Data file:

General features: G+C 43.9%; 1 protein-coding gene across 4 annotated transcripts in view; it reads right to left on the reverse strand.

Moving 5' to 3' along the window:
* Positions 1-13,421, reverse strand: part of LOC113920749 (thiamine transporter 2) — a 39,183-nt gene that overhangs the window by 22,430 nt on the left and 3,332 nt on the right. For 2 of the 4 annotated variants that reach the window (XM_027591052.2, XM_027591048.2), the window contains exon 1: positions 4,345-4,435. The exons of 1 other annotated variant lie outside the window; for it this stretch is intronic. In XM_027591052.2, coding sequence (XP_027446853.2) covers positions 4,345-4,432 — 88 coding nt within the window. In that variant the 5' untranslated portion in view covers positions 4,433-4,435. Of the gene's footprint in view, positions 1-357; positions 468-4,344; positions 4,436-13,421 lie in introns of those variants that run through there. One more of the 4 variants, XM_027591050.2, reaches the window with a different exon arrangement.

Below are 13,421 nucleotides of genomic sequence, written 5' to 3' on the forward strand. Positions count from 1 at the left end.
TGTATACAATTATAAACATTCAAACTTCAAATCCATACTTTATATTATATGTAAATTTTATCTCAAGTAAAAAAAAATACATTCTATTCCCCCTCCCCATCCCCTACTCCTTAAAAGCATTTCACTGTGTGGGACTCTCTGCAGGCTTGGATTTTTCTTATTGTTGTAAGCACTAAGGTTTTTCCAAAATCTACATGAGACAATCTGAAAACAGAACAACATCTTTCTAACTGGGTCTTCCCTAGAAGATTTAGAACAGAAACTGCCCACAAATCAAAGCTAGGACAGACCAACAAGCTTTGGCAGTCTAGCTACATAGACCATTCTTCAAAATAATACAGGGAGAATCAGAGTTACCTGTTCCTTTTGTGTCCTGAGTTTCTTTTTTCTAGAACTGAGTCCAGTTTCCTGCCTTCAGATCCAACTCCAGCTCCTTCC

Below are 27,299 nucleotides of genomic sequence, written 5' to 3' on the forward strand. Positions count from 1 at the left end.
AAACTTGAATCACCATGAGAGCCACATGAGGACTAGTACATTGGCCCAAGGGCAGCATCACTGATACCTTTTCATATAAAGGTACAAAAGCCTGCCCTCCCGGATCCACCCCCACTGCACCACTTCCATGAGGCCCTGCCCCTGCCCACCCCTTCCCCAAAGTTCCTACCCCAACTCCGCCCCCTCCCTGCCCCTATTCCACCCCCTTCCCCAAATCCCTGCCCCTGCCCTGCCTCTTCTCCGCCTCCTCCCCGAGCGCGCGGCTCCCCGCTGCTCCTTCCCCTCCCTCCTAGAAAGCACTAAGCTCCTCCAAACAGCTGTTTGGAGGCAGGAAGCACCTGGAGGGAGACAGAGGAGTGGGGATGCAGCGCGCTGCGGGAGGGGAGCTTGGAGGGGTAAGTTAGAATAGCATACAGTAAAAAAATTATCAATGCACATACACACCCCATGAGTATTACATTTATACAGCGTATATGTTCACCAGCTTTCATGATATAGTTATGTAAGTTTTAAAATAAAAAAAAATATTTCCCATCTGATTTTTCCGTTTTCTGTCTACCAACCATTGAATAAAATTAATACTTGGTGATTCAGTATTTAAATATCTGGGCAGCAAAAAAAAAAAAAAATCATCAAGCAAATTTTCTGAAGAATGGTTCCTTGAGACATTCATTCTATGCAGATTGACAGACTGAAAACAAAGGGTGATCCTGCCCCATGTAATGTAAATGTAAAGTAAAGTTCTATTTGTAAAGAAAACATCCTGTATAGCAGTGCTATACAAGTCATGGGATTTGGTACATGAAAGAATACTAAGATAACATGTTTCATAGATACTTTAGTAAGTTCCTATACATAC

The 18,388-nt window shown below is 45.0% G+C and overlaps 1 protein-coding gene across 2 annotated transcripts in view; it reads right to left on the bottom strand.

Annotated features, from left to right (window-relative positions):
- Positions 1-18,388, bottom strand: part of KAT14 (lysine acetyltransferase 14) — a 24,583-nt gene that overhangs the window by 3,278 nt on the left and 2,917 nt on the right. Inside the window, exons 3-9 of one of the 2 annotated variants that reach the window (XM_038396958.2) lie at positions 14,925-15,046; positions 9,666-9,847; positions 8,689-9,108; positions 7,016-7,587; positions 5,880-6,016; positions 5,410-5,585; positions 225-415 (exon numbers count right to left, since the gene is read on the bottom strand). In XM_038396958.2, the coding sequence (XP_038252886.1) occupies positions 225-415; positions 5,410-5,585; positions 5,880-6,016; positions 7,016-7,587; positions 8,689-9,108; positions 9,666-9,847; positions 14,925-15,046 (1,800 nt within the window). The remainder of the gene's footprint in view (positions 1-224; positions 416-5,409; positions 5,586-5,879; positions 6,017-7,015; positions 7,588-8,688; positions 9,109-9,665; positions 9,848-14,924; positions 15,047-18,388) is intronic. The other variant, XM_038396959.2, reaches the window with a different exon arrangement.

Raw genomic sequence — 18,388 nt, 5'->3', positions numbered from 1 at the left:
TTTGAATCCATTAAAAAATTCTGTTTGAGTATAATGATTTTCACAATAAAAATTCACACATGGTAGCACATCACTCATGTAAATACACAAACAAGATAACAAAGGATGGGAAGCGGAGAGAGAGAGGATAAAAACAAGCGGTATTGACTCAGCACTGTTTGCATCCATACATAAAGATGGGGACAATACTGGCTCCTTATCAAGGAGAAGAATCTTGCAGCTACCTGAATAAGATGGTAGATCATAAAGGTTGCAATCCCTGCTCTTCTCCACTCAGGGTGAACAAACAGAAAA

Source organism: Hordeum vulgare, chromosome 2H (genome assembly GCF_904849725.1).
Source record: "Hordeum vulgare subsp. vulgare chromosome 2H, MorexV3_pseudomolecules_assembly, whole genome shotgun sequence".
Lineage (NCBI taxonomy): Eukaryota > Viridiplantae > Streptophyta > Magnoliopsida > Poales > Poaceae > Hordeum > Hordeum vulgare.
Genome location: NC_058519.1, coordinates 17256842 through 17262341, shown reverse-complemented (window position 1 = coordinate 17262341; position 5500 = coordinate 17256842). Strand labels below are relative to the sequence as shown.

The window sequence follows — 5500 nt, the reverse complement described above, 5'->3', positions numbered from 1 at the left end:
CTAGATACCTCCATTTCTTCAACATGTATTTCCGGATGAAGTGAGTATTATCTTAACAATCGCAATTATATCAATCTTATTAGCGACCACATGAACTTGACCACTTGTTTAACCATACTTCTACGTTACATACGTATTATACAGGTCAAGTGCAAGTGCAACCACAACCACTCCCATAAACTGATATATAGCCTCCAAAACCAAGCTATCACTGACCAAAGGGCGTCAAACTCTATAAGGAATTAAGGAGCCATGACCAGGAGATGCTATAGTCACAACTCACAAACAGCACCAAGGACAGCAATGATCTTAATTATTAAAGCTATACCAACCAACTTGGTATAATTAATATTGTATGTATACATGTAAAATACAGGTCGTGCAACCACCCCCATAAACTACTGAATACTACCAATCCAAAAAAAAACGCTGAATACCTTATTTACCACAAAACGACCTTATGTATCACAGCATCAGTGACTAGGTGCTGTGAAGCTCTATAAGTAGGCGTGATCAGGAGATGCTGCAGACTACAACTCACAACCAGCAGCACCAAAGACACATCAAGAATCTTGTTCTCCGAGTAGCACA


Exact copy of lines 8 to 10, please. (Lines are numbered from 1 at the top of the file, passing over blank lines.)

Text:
The 18,388-nt window shown below is 45.0% G+C and overlaps 1 protein-coding gene across 2 annotated transcripts in view; it reads right to left on the bottom strand.

Annotated features, from left to right (window-relative positions):
- Positions 1-18,388, bottom strand: part of KAT14 (lysine acetyltransferase 14) — a 24,583-nt gene that overhangs the window by 3,278 nt on the left and 2,917 nt on the right. Inside the window, exons 3-9 of one of the 2 annotated variants that reach the window (XM_038396958.2) lie at positions 14,925-15,046; positions 9,666-9,847; positions 8,689-9,108; positions 7,016-7,587; positions 5,880-6,016; positions 5,410-5,585; positions 225-415 (exon numbers count right to left, since the gene is read on the bottom strand). In XM_038396958.2, the coding sequence (XP_038252886.1) occupies positions 225-415; positions 5,410-5,585; positions 5,880-6,016; positions 7,016-7,587; positions 8,689-9,108; positions 9,666-9,847; positions 14,925-15,046 (1,800 nt within the window). The remainder of the gene's footprint in view (positions 1-224; positions 416-5,409; positions 5,586-5,879; positions 6,017-7,015; positions 7,588-8,688; positions 9,109-9,665; positions 9,848-14,924; positions 15,047-18,388) is intronic. The other variant, XM_038396959.2, reaches the window with a different exon arrangement.